Pipelines, mines, ports, railways, reactors, and power dams make federal environmental assessment prominent in current public affairs.

Yet most of these examples of federal EA deal with legislation that was repealed in 2012 and replaced by the current Canadian Environmental Assessment Act, 2012 (CEAA/12).1 Today, as we pass the third anniversary of the new regime, we still lack any court judgments interpreting its provisions. Recent important decisions continue to be about the earlier 1992 statute.

Is it a mistake to treat the 2012 EA law as similar to the 1992 Act that shares its name?   

Yes. At a high level, both regimes appear similar: both focus on assessing significant adverse environmental effects. However, in other key respects, CEAA/12 departs from the approach of CEAA/92 and introduces new principles to federal EA practice.

Many of these new principles arise within three core attributes of CEAA/12:

  1. Few projects trigger CEAA automatically
  2. Where triggered, the project subject to EA is broad, if not comprehensive
  3. The scope of each assessment or determination of effects is project-specific and often narrow

The present article deals with the first core attribute. Future articles will deal with the second and third core attributes. Further details on all of these points may be found in the recently published 2016 Guide to the Canadian Environmental Assessment Act (LexisNexis Canada 2015), hereafter referred to as the “Guide." 

Advantage to proponents: few projects trigger CEAA automatically

It is useful to review the approach of CEAA/92 to triggering EA before addressing how CEAA/12 deals with this topic.

CEAA/92 applied broadly to federal government decisions on projects. It applied to several thousand government decisions annually.

Across this wide array of federal decisions, CEAA/92 employed a complex approach to triggering EA. Most generally, some federal decisions for some projects triggered a screening EA automatically. This rule applied to federal government decisions on physical works that involved federal proponency, funding, or land. On the other hand, many federal decisions on many projects did not trigger EA unless the decision, the project, or both were listed in CEAA regulations.2 A further complexity was that CEAA/92 contained both statutory and regulatory exemptions.3 The final complexity involved a fourth core regulation to CEAA/92 - theComprehensive Study List Regulations listed major projects. This regulation did not alter what projects or decisions triggered EA, but it did alter the administration of the EA immediately once CEAA was triggered.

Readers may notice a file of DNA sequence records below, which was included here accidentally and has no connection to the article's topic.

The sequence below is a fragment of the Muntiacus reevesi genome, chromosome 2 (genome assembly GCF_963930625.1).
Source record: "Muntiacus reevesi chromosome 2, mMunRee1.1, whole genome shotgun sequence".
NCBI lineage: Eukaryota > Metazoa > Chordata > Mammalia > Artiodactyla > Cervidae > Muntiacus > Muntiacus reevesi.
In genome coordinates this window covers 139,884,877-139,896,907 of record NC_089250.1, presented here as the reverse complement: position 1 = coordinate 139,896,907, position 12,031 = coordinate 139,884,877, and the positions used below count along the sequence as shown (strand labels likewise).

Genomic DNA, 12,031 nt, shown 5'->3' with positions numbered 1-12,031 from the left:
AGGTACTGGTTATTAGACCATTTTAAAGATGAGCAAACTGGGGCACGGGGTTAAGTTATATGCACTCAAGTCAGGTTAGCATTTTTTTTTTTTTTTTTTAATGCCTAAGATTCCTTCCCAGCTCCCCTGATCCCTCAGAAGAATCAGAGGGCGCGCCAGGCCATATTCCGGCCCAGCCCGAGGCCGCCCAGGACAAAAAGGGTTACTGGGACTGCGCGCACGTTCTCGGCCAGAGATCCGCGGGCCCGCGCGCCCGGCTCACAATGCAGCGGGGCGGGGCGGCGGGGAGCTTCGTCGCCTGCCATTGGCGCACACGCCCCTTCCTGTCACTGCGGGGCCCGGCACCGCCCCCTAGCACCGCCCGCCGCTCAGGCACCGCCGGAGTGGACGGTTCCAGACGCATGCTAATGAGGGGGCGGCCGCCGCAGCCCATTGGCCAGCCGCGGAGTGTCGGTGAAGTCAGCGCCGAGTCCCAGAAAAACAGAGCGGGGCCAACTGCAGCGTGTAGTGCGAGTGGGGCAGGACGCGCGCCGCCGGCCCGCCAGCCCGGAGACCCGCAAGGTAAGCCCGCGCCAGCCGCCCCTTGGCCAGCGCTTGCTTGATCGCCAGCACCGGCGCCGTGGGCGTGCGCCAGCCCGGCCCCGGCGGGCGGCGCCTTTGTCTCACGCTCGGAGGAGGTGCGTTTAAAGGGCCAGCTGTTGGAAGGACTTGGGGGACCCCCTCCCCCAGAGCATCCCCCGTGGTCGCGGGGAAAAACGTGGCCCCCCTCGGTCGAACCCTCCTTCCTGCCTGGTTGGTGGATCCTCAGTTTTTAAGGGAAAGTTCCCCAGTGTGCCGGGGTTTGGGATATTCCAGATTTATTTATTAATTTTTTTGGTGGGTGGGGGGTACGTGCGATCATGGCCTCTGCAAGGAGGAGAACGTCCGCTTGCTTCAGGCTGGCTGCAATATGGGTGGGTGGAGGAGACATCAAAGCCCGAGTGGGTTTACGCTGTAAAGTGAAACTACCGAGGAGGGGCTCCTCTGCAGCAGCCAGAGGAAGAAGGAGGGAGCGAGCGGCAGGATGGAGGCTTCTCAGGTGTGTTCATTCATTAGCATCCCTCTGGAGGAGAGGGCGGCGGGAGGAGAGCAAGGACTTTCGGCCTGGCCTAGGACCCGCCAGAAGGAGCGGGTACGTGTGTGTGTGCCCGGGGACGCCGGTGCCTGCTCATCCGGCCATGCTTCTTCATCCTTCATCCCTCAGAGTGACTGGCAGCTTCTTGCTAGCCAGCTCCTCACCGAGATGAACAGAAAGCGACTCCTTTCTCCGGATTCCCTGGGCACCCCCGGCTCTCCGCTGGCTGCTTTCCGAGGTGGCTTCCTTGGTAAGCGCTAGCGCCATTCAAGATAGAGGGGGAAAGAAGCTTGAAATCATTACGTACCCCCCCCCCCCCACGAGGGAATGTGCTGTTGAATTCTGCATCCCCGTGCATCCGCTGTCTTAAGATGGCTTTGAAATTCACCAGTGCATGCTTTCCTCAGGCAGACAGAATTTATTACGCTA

By contrast, CEAA/12 applies to a narrow band of projects. Its processes apply to a few hundred projects annually. Inside Canada,4 CEAA/12 applies to two categories of “projects”: (1) projects on federal land, and (2) designated projects.

CEAA/12 applies automatically to Category (1) projects. Such projects require a federal “determination” before they may proceed (s.67). A determination is not an environmental assessment.

Environmental assessment is now limited to Category (2) projects - designated projects. CEAA/12 has no statutory EA triggers for environmental assessment. It provides two routes to project designation: the project is (a) listed on ministerial regulations, or (b) subject to a ministerial designation order. To date, the Minister has issued both types of project designation.5

To have a designated project, CEAA/12 regulations or orders must do two things: (1) designate a “physical activity” or class of physical activities, and (2) designate “linkage” between the activity and a federal authority. An example of a “physical activity” is construction of a gas pipeline.[6]  Linkage is a novel trigger requirement.

CEAA/12 requires that all designated projects be linked to a specific federal authority. Presently, CEAA/12 identifies several federal authorities. Three are found in the terms of CEAA/12: the Canadian Nuclear Safety Commission (CNSC), the National Energy Board (NEB), and the Canadian Environmental Assessment Agency (CEA Agency).

Three additional federal authorities are listed on Schedule 1 to CEAA/12: port authorities, a board as defined in the Canada-Newfoundland and Labrador Atlantic Accord Implementation Act, and board as defined in the Canada-Nova Scotia Offshore Petroleum Resources Accord Implementation Act. The current designating regulations list and link physical activities to the CNSC, NEB, and CEA Agency only; the former three authorities are not responsible authorities under CEAA/12 because, to date, no regulations designate specific physical activities which are linked to any of these authorities.